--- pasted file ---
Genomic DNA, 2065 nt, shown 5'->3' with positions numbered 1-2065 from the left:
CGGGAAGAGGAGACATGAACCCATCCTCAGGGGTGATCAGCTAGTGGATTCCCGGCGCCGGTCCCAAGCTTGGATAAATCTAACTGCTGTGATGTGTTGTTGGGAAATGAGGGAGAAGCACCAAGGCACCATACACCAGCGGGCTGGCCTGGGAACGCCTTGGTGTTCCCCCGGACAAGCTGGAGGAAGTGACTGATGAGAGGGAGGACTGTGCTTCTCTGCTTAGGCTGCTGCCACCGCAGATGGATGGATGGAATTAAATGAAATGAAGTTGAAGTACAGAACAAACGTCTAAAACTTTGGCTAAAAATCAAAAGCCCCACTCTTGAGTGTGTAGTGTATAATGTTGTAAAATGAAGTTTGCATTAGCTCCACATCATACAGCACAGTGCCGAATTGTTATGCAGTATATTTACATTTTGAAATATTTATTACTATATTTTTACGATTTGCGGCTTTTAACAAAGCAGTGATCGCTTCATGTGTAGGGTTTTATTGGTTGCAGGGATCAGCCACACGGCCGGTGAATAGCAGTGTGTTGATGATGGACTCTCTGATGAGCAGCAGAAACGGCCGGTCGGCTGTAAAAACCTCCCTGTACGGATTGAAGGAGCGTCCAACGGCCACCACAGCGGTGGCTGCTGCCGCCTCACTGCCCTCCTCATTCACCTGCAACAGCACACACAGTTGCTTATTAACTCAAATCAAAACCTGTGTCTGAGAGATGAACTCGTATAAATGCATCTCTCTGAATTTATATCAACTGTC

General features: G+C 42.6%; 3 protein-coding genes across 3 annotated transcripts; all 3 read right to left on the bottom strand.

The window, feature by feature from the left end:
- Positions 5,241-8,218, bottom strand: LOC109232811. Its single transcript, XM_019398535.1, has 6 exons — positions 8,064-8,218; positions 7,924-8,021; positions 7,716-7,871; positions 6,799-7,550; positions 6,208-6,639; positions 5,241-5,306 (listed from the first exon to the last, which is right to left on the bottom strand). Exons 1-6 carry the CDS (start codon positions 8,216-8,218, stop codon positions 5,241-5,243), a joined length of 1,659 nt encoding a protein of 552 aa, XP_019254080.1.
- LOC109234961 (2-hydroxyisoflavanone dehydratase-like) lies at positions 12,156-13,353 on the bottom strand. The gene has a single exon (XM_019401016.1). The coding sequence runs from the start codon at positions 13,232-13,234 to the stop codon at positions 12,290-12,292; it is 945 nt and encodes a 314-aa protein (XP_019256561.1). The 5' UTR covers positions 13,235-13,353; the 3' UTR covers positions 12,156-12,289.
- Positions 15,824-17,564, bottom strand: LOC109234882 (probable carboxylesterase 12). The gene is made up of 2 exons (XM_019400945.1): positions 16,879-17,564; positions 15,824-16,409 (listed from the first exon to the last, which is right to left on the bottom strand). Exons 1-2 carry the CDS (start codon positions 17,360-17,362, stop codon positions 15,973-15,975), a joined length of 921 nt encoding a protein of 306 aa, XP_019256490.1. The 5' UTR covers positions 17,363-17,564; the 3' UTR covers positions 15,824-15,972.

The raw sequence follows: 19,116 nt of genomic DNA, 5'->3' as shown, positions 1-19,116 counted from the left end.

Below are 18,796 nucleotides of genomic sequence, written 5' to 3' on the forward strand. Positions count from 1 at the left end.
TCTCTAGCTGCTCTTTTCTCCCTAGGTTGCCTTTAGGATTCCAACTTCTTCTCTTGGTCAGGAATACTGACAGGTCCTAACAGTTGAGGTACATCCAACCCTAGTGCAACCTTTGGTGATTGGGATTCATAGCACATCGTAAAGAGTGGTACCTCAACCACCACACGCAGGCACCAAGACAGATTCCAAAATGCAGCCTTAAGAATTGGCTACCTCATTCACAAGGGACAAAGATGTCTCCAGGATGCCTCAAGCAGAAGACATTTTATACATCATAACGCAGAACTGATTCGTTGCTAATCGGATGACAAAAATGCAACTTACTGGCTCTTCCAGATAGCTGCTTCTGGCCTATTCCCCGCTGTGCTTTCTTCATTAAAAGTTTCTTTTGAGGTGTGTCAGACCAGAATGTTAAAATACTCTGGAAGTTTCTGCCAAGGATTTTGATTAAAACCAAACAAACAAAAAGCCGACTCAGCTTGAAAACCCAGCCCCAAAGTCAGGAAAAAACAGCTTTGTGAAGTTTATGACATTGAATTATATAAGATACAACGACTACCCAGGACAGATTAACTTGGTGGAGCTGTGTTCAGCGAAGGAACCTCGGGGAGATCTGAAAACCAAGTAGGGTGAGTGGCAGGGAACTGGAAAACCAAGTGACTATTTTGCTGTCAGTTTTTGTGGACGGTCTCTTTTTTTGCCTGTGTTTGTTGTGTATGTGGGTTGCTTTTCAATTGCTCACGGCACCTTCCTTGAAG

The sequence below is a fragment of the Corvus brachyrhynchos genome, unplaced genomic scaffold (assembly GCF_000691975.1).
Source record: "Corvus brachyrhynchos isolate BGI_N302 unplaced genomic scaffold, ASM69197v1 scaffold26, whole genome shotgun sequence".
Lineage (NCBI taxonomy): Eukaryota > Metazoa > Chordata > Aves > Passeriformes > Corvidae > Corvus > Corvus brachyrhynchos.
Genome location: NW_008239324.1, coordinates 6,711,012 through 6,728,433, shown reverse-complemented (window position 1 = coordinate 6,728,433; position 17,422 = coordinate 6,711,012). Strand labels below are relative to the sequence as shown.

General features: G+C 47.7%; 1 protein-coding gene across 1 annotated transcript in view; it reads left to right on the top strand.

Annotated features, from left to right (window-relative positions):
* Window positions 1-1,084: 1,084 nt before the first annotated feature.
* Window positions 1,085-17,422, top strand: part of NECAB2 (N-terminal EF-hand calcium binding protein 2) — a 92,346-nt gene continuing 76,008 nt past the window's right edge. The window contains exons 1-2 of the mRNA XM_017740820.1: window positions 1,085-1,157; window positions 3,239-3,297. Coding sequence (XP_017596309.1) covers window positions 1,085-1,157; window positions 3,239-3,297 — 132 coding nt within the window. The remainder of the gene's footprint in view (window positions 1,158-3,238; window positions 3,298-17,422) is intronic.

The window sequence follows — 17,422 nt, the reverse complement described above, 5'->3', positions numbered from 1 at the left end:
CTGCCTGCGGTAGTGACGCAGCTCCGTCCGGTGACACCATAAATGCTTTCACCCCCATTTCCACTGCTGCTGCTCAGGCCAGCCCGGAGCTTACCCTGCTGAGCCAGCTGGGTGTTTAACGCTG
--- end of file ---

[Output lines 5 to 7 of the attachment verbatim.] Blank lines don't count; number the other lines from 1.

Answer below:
- Positions 5,241-8,218, bottom strand: LOC109232811. Its single transcript, XM_019398535.1, has 6 exons — positions 8,064-8,218; positions 7,924-8,021; positions 7,716-7,871; positions 6,799-7,550; positions 6,208-6,639; positions 5,241-5,306 (listed from the first exon to the last, which is right to left on the bottom strand). Exons 1-6 carry the CDS (start codon positions 8,216-8,218, stop codon positions 5,241-5,243), a joined length of 1,659 nt encoding a protein of 552 aa, XP_019254080.1.
- LOC109234961 (2-hydroxyisoflavanone dehydratase-like) lies at positions 12,156-13,353 on the bottom strand. The gene has a single exon (XM_019401016.1). The coding sequence runs from the start codon at positions 13,232-13,234 to the stop codon at positions 12,290-12,292; it is 945 nt and encodes a 314-aa protein (XP_019256561.1). The 5' UTR covers positions 13,235-13,353; the 3' UTR covers positions 12,156-12,289.
- Positions 15,824-17,564, bottom strand: LOC109234882 (probable carboxylesterase 12). The gene is made up of 2 exons (XM_019400945.1): positions 16,879-17,564; positions 15,824-16,409 (listed from the first exon to the last, which is right to left on the bottom strand). Exons 1-2 carry the CDS (start codon positions 17,360-17,362, stop codon positions 15,973-15,975), a joined length of 921 nt encoding a protein of 306 aa, XP_019256490.1. The 5' UTR covers positions 17,363-17,564; the 3' UTR covers positions 15,824-15,972.